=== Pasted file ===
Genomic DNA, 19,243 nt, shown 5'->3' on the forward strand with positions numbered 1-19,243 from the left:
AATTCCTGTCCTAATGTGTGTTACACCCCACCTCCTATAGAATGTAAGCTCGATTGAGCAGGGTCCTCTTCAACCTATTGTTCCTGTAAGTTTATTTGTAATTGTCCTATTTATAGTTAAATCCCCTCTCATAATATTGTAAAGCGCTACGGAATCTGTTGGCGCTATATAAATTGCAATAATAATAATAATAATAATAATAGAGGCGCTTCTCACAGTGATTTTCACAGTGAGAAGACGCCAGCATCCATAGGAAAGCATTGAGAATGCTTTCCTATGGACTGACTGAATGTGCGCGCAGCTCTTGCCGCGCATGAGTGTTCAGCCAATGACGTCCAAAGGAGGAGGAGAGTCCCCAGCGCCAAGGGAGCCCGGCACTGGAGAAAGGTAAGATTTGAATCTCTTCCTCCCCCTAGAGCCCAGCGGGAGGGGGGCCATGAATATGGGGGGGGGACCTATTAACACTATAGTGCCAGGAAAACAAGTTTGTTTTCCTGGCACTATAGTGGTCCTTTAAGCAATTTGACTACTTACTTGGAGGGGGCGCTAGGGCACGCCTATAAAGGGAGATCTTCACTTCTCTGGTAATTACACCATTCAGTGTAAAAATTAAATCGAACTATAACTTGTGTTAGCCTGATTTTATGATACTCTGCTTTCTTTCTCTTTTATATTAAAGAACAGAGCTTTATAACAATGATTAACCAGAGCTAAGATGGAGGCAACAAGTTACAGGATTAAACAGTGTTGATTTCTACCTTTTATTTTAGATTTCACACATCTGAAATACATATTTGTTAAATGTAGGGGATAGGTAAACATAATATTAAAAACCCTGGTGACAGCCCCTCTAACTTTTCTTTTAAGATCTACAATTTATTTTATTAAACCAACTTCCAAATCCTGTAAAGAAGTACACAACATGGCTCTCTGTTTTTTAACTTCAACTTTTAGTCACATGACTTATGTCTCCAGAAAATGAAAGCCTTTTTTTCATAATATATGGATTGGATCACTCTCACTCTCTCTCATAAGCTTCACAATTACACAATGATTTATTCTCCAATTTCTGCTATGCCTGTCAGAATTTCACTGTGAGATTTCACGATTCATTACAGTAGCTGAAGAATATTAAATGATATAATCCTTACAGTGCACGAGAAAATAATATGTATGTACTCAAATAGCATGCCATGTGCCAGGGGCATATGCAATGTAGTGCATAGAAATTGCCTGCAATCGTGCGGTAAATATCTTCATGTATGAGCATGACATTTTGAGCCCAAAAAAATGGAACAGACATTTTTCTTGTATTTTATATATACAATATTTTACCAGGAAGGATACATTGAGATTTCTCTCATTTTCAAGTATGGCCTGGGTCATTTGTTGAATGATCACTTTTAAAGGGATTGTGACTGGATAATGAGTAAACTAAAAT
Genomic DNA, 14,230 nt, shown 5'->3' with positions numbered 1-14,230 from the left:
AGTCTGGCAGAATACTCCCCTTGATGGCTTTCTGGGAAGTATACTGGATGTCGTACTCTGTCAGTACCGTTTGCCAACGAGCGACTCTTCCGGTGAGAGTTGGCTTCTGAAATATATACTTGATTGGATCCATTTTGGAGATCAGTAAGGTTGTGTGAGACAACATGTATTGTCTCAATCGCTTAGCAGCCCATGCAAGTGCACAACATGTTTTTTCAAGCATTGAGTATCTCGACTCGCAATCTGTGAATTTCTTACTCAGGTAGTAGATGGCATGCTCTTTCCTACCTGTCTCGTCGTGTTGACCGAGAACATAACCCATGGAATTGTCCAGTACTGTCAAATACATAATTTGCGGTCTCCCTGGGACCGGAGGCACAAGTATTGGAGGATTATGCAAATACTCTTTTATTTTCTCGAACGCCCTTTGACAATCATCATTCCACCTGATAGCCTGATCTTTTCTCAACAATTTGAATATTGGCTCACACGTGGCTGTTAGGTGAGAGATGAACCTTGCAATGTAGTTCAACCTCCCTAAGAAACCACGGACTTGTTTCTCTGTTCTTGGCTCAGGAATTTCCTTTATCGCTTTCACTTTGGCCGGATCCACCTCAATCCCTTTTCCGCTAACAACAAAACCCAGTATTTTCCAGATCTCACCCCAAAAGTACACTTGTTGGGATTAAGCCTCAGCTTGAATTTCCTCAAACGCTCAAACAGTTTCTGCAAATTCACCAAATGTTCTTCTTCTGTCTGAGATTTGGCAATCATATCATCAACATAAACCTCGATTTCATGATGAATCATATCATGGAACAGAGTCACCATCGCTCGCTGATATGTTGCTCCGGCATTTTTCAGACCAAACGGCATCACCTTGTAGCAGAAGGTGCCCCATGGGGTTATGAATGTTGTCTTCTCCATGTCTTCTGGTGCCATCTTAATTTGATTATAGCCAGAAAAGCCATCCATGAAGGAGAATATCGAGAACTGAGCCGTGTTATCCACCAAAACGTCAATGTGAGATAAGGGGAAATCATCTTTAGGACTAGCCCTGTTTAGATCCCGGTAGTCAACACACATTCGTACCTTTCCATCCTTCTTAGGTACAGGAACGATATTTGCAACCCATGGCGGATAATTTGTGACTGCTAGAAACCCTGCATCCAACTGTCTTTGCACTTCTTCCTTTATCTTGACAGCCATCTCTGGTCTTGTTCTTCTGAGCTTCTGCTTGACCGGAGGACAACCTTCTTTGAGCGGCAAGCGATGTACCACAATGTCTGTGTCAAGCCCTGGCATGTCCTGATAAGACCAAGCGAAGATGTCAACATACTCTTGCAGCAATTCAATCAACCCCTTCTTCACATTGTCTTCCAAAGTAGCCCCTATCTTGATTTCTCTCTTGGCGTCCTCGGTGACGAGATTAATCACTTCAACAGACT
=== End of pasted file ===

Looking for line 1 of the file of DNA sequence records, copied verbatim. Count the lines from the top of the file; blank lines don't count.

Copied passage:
Genomic DNA, 19,243 nt, shown 5'->3' on the forward strand with positions numbered 1-19,243 from the left: